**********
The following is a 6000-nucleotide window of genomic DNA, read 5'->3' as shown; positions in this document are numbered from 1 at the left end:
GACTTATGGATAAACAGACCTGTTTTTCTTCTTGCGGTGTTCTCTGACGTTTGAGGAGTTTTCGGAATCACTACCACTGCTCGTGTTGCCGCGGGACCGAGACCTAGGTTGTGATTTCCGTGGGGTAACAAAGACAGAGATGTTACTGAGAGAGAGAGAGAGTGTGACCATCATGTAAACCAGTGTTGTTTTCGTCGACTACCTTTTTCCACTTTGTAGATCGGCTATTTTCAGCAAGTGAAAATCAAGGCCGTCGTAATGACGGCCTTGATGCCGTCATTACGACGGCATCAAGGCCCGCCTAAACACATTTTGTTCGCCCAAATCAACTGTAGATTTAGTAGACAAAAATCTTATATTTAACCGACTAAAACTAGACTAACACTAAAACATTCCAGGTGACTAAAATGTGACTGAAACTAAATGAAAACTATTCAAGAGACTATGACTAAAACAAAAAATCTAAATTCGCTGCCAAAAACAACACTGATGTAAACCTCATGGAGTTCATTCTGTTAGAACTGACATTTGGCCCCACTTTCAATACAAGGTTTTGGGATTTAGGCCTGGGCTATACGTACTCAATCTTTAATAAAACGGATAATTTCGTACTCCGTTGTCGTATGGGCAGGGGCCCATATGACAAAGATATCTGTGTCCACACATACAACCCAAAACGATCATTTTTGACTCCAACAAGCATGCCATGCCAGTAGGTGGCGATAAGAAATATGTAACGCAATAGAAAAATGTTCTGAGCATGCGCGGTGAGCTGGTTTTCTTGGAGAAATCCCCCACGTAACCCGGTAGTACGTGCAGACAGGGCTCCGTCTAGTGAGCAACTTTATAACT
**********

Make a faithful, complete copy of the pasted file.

The following is a 6000-nucleotide window of genomic DNA, read 5'->3' as shown; positions in this document are numbered from 1 at the left end:
GACTTATGGATAAACAGACCTGTTTTTCTTCTTGCGGTGTTCTCTGACGTTTGAGGAGTTTTCGGAATCACTACCACTGCTCGTGTTGCCGCGGGACCGAGACCTAGGTTGTGATTTCCGTGGGGTAACAAAGACAGAGATGTTACTGAGAGAGAGAGAGAGTGTGACCATCATGTAAACCAGTGTTGTTTTCGTCGACTACCTTTTTCCACTTTGTAGATCGGCTATTTTCAGCAAGTGAAAATCAAGGCCGTCGTAATGACGGCCTTGATGCCGTCATTACGACGGCATCAAGGCCCGCCTAAACACATTTTGTTCGCCCAAATCAACTGTAGATTTAGTAGACAAAAATCTTATATTTAACCGACTAAAACTAGACTAACACTAAAACATTCCAGGTGACTAAAATGTGACTGAAACTAAATGAAAACTATTCAAGAGACTATGACTAAAACAAAAAATCTAAATTCGCTGCCAAAAACAACACTGATGTAAACCTCATGGAGTTCATTCTGTTAGAACTGACATTTGGCCCCACTTTCAATACAAGGTTTTGGGATTTAGGCCTGGGCTATACGTACTCAATCTTTAATAAAACGGATAATTTCGTACTCCGTTGTCGTATGGGCAGGGGCCCATATGACAAAGATATCTGTGTCCACACATACAACCCAAAACGATCATTTTTGACTCCAACAAGCATGCCATGCCAGTAGGTGGCGATAAGAAATATGTAACGCAATAGAAAAATGTTCTGAGCATGCGCGGTGAGCTGGTTTTCTTGGAGAAATCCCCCACGTAACCCGGTAGTACGTGCAGACAGGGCTCCGTCTAGTGAGCAACTTTATAACT